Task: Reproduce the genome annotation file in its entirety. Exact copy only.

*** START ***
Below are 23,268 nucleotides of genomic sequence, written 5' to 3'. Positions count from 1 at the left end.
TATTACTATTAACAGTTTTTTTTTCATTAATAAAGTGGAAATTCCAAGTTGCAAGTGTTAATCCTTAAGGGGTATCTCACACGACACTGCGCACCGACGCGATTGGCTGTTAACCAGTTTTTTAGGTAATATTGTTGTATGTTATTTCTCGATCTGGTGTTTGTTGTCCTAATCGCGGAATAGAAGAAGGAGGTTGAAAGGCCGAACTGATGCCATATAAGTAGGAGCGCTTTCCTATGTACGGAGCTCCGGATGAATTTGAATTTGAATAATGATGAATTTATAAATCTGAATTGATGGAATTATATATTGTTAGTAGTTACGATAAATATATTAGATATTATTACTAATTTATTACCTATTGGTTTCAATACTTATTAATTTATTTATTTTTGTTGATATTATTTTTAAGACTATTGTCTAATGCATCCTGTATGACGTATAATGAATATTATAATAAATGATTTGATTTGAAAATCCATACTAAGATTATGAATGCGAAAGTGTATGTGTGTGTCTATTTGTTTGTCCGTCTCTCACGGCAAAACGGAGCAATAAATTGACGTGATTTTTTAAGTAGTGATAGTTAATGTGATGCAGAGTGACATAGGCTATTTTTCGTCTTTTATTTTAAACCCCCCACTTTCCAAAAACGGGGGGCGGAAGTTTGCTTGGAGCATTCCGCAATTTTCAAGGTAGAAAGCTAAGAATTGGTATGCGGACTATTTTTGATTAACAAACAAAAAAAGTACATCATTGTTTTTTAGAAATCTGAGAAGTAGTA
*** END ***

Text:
Below are 23,268 nucleotides of genomic sequence, written 5' to 3'. Positions count from 1 at the left end.
TATTACTATTAACAGTTTTTTTTTCATTAATAAAGTGGAAATTCCAAGTTGCAAGTGTTAATCCTTAAGGGGTATCTCACACGACACTGCGCACCGACGCGATTGGCTGTTAACCAGTTTTTTAGGTAATATTGTTGTATGTTATTTCTCGATCTGGTGTTTGTTGTCCTAATCGCGGAATAGAAGAAGGAGGTTGAAAGGCCGAACTGATGCCATATAAGTAGGAGCGCTTTCCTATGTACGGAGCTCCGGATGAATTTGAATTTGAATAATGATGAATTTATAAATCTGAATTGATGGAATTATATATTGTTAGTAGTTACGATAAATATATTAGATATTATTACTAATTTATTACCTATTGGTTTCAATACTTATTAATTTATTTATTTTTGTTGATATTATTTTTAAGACTATTGTCTAATGCATCCTGTATGACGTATAATGAATATTATAATAAATGATTTGATTTGAAAATCCATACTAAGATTATGAATGCGAAAGTGTATGTGTGTGTCTATTTGTTTGTCCGTCTCTCACGGCAAAACGGAGCAATAAATTGACGTGATTTTTTAAGTAGTGATAGTTAATGTGATGCAGAGTGACATAGGCTATTTTTCGTCTTTTATTTTAAACCCCCCACTTTCCAAAAACGGGGGGCGGAAGTTTGCTTGGAGCATTCCGCAATTTTCAAGGTAGAAAGCTAAGAATTGGTATGCGGACTATTTTTGATTAACAAACAAAAAAAGTACATCATTGTTTTTTAGAAATCTGAGAAGTAGTA